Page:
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   Everybody has some brand loyalty. (February 16, 1993)

I thought of that this morning as I tore open a fresh cake of the soap. A simple packing, as everything else is about the soap, just a bit of paper wrapped around. You don't have to blunt your nails trying to remove it early in the morning. And the soap itself: a block of red glycerin with the name written on it, nothing fancy, not a shape that curves with the palm of the hand, the name in designer script.

I have been using Lifebuoy ever since I can remember. In an aunt's house, a most disciplinarian lady, where the earliest years were spent, we used two soaps; Lifebuoy for the body, and Yardley Lavender for the face and head. There were no shampoos then. For that matter in my life, there are no shampoos now also, except when I happen to be staying in a five-star hotel. Then, believing in getting my full money's worth, I take the shampoo out of all those little plastic bottles and use it, plus aftershave, plus everything.

Lifebuoy continued to be the second soap (or the first, depending on whether you consider the head or the body more important) in school also. After games, especially football during the wet muddy monsoon of the hills, we had to wash with Lifebuoy. All the boys would then come down to dinner in the dining hall, looking fresh and clean and disinfected.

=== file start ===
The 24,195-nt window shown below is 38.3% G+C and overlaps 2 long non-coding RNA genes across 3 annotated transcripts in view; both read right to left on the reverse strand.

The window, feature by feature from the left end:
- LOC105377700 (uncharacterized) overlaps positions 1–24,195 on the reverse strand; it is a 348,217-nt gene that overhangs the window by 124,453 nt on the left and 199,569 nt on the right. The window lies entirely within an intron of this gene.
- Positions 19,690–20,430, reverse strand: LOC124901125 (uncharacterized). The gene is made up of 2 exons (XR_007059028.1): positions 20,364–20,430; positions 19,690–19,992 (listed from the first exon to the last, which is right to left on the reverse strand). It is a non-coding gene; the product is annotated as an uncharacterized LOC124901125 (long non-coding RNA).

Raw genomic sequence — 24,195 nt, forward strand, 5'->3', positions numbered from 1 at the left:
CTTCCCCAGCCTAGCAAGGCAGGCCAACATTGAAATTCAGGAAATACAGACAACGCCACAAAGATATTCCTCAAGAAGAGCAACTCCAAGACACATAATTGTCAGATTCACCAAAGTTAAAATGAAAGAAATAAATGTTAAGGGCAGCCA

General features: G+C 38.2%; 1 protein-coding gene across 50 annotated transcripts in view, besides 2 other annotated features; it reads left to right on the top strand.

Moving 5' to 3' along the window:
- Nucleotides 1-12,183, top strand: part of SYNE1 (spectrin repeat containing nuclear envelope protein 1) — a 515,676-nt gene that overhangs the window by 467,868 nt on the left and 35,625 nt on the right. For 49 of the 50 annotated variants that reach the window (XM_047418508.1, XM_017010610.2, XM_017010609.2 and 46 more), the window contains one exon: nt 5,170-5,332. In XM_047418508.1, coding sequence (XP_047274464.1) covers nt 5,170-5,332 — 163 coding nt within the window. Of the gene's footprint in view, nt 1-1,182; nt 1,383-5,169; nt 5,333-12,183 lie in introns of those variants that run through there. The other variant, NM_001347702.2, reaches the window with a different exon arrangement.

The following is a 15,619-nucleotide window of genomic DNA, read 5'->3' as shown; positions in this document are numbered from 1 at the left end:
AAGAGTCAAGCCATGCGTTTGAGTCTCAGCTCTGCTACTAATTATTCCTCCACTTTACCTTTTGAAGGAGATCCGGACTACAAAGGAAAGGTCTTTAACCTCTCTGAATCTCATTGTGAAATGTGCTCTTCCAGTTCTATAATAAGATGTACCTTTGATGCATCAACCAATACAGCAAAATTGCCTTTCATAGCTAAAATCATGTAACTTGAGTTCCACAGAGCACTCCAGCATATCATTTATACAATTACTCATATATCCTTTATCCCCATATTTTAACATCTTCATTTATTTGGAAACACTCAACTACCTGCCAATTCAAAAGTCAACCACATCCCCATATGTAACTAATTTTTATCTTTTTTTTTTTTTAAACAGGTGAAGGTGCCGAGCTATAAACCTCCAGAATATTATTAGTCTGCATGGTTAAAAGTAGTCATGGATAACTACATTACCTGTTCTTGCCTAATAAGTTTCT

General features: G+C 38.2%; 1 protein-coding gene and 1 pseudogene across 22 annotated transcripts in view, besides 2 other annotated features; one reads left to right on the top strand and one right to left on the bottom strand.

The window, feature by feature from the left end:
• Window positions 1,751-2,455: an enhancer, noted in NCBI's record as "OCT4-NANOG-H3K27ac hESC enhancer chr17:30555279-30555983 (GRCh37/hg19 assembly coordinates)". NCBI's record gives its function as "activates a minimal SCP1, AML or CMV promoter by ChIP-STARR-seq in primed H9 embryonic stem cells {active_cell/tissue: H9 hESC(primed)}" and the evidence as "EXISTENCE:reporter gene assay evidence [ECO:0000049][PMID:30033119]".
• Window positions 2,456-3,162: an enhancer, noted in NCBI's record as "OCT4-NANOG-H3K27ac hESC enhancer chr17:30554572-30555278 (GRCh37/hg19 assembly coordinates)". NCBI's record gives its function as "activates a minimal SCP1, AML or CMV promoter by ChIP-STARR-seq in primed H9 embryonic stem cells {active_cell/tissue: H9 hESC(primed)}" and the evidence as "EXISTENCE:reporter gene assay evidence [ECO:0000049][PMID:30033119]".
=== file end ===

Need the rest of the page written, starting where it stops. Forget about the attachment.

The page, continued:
I think it was then that I was completely sold on the soap, because I have always used it since then. Not just on the body, but face, head, hair, everywhere. It is my only soap.

No doubt, in between I have occasionally sidetracked, because of gifts of soaps that friends have brought from abroad (they must be among the cheapest objects that you can bring from abroad as gifts), or the soaps that Hindustan Lever annually sends in a cardboard box of toiletries as a New Year present. However, I have noticed that Lifebuoy, which is one of Hindustan Lever's products, is never included in the cardboard box. Probably, they believe that their elitist customers, who are sent the gifts, would be offended by it.

I must also mention here that some product genius in the company had a few years back brought out a Lifebuoy de luxe (like Charminar de luxe). It smelt like a strong gulab ka attar, and fortunately the experiment failed and hopefully the product has been abandoned and the product genius sacked. Well, not sacked, but taken off the project.

What I like about Lifebuoy, apart from its cleansing features, which are second to none, is it smell. It is the smell of hospital floors, scrubbed and disinfected, or of a washed and bathed truck driver at the end of a long journey. The smell of an honest and hardworking man.

 
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